Clarkson Lumber Company
The Clarkson Lumber Company case is divided into 3 parts.
Part I deals with assessing the financial performance of the firm. For this section you need to able to understand why Clarkson Company is so short of funds despite its record of profitable operations and, in this connection, develop the distinction between profits and cash requirements. An important contribution in this part is to emphasize the dichotomy between accounting income and cash requirements.
Part II covers the calculation of the funding needs. The bank must estimate the amount of funds needed by Mr. Clarkson, the probable repayment schedule of its loan, and the nature and degree of the risks it would be incurring in lending to Mr. Clarkson on the scale required.
Part III is based on a hypothetical situation where Mr. Clarkson, sole owner and CEO of Clarkson Lumber Company, receives a number of informal inquiries from large, nationally-recognized building materials distributors about purchasing his company. In this part you will help Mr. Clarkson to value the company as an on-going-concern.
Part I: Assessing Financial Performance
Read the Clarkson Lumber Company case and review the accompanying financial statements. To help you organize your thoughts for the case discussion during class, I would like to have you complete the assignment and think about the questions below.
Complete the attached worksheet, “Clarkson Lumber Co. Part I: Financial Analysis Worksheet,” which includes a summary of balance sheet changes and various financial ratios. Think about what information each ratio is designed to convey. Consider the implications of trends. Do not worry if you have some trouble with the interpretations since this is your first analysis. Be sure to complete the calculations anyway and we will discuss the interpretations as part of the case exercise. The more familiar you are with the numbers, the easier it will be to grasp the interpretations.
Notes: The term Debt is defined as the sum of all interest-bearing liabilities including “Notes Payable Trade.” When assessing Clarkson’s payment relationship with his suppliers, however, include “Notes Payable Trade” as overdue “Accounts Payable.”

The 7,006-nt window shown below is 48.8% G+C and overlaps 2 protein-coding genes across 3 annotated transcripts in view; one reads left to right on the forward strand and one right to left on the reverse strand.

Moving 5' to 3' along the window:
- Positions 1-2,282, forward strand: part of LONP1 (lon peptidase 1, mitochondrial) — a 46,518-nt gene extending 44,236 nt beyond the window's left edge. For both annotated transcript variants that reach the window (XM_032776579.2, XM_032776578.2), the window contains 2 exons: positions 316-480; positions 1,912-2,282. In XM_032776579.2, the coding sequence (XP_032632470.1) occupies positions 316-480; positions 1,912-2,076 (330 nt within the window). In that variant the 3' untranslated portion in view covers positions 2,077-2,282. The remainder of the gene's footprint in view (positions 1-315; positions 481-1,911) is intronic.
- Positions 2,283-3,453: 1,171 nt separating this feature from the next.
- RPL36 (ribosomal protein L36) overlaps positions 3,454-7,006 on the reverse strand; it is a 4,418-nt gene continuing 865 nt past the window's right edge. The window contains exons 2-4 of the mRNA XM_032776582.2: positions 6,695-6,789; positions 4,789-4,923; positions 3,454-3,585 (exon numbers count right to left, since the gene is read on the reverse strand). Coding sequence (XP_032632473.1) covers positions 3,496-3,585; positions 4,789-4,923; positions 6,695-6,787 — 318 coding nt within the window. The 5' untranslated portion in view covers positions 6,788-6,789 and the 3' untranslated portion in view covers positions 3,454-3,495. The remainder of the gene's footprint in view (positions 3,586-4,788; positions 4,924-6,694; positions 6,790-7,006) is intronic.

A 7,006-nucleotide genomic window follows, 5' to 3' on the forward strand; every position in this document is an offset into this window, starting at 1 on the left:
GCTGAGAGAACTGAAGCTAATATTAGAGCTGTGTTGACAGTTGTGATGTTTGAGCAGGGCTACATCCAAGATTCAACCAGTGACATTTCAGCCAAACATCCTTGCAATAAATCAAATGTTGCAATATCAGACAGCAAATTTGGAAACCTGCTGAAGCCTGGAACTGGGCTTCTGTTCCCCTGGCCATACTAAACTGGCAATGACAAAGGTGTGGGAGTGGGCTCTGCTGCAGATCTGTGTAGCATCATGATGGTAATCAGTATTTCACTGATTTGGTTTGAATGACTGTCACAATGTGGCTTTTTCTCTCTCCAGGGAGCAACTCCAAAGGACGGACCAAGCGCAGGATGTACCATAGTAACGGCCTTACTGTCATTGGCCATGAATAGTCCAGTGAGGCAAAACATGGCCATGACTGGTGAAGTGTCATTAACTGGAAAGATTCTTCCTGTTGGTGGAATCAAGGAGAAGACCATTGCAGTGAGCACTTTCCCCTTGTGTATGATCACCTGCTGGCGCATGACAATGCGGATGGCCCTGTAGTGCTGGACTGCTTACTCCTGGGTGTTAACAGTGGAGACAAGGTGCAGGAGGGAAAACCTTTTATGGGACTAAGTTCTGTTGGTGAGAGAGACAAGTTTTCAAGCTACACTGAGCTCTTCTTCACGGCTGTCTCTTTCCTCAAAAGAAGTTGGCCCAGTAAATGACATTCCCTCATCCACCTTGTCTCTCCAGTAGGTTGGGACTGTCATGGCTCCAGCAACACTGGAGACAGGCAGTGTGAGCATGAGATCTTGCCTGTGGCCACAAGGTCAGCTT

1. What were the uses of funds between 1993 and 1995? What were the sources of funds over these periods? Has the financial strength of Clarkson Lumber increased or deteriorated?
2. Trace through the effects of the buy-out of Mr. Holtz’s interest in the company in 1994. How would the transaction show up in the accounting statements?
3. Explain the cause of Clarkson’s on-going financial difficulties and continuing need for additional outside funds? Why have his suppliers put him on a “notes payable” basis?
4. If Clarkson Lumber is as profitable as the income statement seems to indicate, then why is the firm always short of cash? Is it possible that the financial statements are misleading? Is possible that this is a poorly managed firm? Why has this profitable company had to borrow more and more money from the bank?
5. Does rapid sales growth always result in a need for substantial external finance?
6. If you were Mr. Jackson, would you be eager to loan money to Mr. Clarkson? When do you think he would be able to start repaying the loan? Is a line of credit the most appropriate form of financing for Clarkson? Will the proposed line of credit be adequate? More specifically, will a credit line of $750,000 be sufficient to meet the company’s needs in 1996 it takes “trade discounts”?
Part I: Financial Analysis Worksheet
Exhibit I: Net Income
7. The business seems profitable, so what is the problem?
To simplify the balance sheet, combine the various loans in the following structure:
Exhibit 2: Balance Sheet Information
Buy-Out of Mr. Holtz’s Interest
Measuring Financial Performance: The Shareholder Perspective Dupont Model